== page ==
Tiny Uptick in Malware for Macs, Linux OS
Years ago it was considered laughable for any virus writer to even consider targeting a Mac owner, much less someone using Linux, because the whole idea of a virus is to upset the greatest number of people possible. The way to do that is via PCs using Windows.
So Mac owners have been living blissfully virus free for quite some time, not having to worry about anti-virus software or any of the Trojan horses than come in via e-mail. Linux users. Forget it. The general view of them is that they are professors with long ponytails who work in university studios creating programs that will never see the commercial world.
Now fast forward to 2011. Mac users are taking up a larger share of the market and, well, Linux users are probably about the same as they ever were, but Mac and Linux OS both use a UNIX-based program. And if you are setting a virus for one, why not for both?
Security company Intego reported that the most recent, widespread malware to beset Macintoshes was October's Kooface/Bonnana variant, which installed a Java applet using social media sites to spread infection. It actually targeted more than Macs. It went for Windows and even Linux users. There was an implicit warning there: malware writers might started using Java more to spread "infection" on browsers beyond Windows.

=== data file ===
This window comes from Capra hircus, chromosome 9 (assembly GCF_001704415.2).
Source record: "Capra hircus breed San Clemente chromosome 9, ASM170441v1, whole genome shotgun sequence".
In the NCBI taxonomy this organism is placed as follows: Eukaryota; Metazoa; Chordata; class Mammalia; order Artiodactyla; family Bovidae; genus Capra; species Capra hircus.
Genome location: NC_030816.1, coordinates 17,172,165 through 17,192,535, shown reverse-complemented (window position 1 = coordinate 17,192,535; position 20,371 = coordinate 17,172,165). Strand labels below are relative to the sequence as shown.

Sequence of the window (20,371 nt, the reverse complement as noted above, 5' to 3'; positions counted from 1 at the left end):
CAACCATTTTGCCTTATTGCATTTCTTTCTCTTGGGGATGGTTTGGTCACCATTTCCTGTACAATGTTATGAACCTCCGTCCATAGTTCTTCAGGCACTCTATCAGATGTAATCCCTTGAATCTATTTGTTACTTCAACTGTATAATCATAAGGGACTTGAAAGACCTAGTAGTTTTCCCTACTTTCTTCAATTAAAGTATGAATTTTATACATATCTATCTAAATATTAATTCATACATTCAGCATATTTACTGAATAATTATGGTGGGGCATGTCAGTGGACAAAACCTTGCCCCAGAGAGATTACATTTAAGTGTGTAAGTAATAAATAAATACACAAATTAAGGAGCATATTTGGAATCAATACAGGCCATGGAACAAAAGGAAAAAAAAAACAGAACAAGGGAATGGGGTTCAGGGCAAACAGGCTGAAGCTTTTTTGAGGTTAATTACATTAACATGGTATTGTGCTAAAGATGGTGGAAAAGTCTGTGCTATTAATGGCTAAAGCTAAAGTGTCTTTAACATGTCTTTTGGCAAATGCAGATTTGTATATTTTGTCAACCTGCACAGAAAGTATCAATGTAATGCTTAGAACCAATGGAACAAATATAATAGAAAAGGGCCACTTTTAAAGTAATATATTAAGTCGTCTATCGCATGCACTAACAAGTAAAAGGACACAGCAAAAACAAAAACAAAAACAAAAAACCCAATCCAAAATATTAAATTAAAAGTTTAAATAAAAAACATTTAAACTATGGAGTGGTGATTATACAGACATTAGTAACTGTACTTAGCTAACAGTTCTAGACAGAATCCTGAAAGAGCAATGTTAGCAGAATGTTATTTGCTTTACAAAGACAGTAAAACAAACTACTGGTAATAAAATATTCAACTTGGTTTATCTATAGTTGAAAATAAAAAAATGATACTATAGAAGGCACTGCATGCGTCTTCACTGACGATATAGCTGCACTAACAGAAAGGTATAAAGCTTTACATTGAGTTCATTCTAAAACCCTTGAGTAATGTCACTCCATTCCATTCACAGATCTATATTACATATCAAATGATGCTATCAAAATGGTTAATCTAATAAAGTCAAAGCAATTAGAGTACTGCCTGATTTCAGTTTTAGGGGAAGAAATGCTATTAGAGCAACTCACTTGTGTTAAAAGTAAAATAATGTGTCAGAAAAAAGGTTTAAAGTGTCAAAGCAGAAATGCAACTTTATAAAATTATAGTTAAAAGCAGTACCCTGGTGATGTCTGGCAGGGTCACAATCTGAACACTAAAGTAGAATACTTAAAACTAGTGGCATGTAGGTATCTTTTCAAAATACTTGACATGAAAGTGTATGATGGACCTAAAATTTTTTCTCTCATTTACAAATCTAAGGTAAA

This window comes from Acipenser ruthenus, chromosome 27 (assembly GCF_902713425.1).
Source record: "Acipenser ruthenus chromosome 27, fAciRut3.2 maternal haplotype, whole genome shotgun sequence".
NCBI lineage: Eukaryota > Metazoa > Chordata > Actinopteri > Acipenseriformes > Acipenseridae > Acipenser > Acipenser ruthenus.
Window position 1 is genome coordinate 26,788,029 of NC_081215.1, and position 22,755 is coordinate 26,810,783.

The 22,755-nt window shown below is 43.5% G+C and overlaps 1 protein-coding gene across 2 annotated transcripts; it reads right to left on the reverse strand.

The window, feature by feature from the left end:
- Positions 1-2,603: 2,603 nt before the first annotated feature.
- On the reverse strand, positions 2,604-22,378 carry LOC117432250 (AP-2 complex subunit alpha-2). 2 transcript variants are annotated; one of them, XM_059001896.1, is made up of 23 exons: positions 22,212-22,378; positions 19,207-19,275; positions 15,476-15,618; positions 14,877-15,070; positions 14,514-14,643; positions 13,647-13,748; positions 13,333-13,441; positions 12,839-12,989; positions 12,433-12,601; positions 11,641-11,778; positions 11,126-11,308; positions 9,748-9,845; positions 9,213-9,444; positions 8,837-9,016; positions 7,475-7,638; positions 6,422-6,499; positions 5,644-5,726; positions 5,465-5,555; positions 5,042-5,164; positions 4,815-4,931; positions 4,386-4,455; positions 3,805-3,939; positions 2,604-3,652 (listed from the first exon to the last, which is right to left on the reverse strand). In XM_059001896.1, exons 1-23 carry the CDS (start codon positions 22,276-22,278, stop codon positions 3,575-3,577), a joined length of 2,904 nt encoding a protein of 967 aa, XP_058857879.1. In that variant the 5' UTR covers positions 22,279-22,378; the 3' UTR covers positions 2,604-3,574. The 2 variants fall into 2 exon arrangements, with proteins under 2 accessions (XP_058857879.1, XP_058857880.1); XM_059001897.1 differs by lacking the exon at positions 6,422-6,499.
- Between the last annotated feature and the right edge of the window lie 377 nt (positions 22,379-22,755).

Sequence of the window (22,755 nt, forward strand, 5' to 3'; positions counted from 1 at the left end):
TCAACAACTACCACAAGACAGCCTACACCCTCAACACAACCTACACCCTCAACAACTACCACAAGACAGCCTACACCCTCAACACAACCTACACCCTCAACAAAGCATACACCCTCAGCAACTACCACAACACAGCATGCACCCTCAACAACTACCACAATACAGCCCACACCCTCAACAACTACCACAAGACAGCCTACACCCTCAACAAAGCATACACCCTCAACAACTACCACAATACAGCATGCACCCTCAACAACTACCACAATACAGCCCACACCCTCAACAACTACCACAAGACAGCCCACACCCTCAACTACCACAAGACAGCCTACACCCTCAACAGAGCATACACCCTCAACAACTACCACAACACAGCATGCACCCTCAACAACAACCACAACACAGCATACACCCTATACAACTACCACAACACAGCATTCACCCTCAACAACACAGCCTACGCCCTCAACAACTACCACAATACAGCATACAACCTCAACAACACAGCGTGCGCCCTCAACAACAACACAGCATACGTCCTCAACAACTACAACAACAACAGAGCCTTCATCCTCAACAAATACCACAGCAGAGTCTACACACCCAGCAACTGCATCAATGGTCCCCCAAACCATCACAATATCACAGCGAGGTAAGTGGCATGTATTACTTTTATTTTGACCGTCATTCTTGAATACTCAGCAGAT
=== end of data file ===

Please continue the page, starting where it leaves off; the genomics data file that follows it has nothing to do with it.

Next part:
The answer to this threat is pretty simple. Just click "enable Java" off on your browser. If you don't think you need it, why expose yourself?
For Macs, there also was a backdoor malware called HellRTS and an unnamed ransomware program, both appearing during 2010, but neither really were live threats. Older threats hung around longer than they would in the PC world, including malware from 2007, RSPlug.
Nothing in Intego's report is terribly frightening for Mac users. The entire report is five pages long, which is the length of the table of contents for many Windows security reports for one month. This points out just how small the Mac malware threat is.
This doesn't stop Mac anti-virus program from being distributed, although most Mac users don't bother with anti-virus protection. One free program is Sophos, which probably would be helpful if anything were out there. The jury is out on whether it's needed or not.